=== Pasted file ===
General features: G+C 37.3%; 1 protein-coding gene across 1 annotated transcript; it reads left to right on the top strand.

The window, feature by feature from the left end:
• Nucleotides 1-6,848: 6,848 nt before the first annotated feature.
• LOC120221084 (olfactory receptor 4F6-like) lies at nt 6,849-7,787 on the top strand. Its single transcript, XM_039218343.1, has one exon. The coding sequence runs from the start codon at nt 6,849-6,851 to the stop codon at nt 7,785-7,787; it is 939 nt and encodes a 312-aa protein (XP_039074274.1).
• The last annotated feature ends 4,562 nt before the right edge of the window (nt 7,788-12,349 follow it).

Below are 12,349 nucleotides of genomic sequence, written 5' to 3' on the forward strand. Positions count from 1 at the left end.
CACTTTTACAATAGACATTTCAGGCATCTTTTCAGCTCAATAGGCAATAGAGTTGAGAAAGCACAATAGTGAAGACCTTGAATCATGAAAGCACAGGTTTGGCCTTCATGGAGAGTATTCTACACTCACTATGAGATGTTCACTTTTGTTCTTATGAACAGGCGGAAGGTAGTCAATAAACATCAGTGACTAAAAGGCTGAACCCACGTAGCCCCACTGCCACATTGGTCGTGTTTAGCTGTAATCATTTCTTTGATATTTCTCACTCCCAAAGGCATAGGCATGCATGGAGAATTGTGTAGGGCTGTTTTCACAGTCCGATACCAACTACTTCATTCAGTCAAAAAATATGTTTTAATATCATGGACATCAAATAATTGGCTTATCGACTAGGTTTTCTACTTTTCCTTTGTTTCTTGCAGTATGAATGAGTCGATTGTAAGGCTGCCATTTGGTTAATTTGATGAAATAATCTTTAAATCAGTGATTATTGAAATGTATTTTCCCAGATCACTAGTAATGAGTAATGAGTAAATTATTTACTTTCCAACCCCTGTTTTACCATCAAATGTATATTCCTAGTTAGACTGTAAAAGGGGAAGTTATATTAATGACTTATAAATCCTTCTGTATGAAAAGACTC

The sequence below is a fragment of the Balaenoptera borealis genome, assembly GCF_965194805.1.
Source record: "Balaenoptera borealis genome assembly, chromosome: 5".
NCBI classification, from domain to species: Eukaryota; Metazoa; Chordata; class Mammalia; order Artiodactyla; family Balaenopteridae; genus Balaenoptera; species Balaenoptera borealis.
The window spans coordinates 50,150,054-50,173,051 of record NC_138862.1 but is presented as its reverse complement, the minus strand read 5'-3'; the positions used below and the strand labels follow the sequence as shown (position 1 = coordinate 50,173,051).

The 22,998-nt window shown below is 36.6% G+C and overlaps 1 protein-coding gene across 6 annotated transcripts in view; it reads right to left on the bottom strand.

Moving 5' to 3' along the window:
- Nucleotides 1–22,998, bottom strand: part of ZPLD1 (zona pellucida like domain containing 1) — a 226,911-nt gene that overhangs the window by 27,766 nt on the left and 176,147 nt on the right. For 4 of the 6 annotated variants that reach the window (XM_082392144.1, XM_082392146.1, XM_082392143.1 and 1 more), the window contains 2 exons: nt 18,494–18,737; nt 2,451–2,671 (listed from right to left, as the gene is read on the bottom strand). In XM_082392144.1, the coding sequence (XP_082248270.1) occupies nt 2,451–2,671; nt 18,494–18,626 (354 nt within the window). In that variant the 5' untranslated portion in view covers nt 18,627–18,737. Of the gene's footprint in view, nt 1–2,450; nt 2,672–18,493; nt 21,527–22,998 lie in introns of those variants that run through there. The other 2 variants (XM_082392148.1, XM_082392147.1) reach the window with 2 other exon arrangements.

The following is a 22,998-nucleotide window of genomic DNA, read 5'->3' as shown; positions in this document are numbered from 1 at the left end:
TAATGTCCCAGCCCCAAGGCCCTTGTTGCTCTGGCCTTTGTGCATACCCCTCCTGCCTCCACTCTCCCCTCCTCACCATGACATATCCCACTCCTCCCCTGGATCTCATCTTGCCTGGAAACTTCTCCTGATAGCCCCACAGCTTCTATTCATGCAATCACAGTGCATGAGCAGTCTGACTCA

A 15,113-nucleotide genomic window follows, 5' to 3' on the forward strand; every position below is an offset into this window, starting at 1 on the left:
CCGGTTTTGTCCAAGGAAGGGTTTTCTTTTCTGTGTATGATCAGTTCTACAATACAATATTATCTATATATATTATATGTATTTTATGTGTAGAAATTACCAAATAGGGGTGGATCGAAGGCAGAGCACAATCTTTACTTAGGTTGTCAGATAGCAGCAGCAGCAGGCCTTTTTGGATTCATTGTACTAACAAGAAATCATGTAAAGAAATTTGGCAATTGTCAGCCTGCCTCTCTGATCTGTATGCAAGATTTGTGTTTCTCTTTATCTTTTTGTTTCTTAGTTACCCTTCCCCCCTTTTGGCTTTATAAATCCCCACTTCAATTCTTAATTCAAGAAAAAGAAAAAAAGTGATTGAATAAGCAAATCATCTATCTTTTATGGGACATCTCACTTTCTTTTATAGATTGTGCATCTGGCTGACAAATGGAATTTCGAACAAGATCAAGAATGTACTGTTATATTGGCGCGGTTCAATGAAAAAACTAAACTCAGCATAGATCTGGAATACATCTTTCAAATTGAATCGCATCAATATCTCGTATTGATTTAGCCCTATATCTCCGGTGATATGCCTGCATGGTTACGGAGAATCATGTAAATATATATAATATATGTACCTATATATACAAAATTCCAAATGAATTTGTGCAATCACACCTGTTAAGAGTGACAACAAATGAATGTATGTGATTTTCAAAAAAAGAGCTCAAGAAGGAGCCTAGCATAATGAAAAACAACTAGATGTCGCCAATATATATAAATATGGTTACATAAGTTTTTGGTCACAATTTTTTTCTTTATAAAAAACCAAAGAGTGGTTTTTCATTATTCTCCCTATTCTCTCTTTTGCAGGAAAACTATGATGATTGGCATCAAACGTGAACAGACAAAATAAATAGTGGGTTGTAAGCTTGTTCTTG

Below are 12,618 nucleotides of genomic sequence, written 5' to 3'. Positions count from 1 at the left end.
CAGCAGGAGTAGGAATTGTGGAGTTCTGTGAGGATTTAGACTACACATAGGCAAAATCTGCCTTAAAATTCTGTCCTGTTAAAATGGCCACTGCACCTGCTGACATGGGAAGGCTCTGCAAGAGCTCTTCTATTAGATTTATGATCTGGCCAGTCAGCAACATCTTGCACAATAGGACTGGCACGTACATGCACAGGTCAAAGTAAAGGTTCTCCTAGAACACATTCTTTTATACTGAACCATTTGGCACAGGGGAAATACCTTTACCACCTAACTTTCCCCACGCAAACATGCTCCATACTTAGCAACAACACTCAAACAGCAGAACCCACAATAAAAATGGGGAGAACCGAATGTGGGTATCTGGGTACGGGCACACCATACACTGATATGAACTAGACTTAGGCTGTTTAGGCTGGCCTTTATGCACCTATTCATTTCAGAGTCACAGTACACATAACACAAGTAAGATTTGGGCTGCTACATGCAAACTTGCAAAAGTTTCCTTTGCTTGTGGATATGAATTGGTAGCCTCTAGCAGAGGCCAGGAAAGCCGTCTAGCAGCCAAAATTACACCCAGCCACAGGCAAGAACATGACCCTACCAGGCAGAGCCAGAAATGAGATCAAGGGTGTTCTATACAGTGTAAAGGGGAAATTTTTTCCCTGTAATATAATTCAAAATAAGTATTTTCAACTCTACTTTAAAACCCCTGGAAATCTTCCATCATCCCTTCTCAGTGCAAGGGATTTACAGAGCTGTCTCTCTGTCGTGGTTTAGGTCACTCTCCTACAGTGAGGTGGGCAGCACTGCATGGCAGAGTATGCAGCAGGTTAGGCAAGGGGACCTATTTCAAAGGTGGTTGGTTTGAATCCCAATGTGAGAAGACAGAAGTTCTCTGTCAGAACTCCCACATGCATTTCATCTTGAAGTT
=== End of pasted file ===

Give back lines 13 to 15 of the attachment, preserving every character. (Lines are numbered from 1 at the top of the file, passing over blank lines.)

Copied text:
Moving 5' to 3' along the window:
- Nucleotides 1–22,998, bottom strand: part of ZPLD1 (zona pellucida like domain containing 1) — a 226,911-nt gene that overhangs the window by 27,766 nt on the left and 176,147 nt on the right. For 4 of the 6 annotated variants that reach the window (XM_082392144.1, XM_082392146.1, XM_082392143.1 and 1 more), the window contains 2 exons: nt 18,494–18,737; nt 2,451–2,671 (listed from right to left, as the gene is read on the bottom strand). In XM_082392144.1, the coding sequence (XP_082248270.1) occupies nt 2,451–2,671; nt 18,494–18,626 (354 nt within the window). In that variant the 5' untranslated portion in view covers nt 18,627–18,737. Of the gene's footprint in view, nt 1–2,450; nt 2,672–18,493; nt 21,527–22,998 lie in introns of those variants that run through there. The other 2 variants (XM_082392148.1, XM_082392147.1) reach the window with 2 other exon arrangements.

The following is a 22,998-nucleotide window of genomic DNA, read 5'->3' as shown; positions in this document are numbered from 1 at the left end: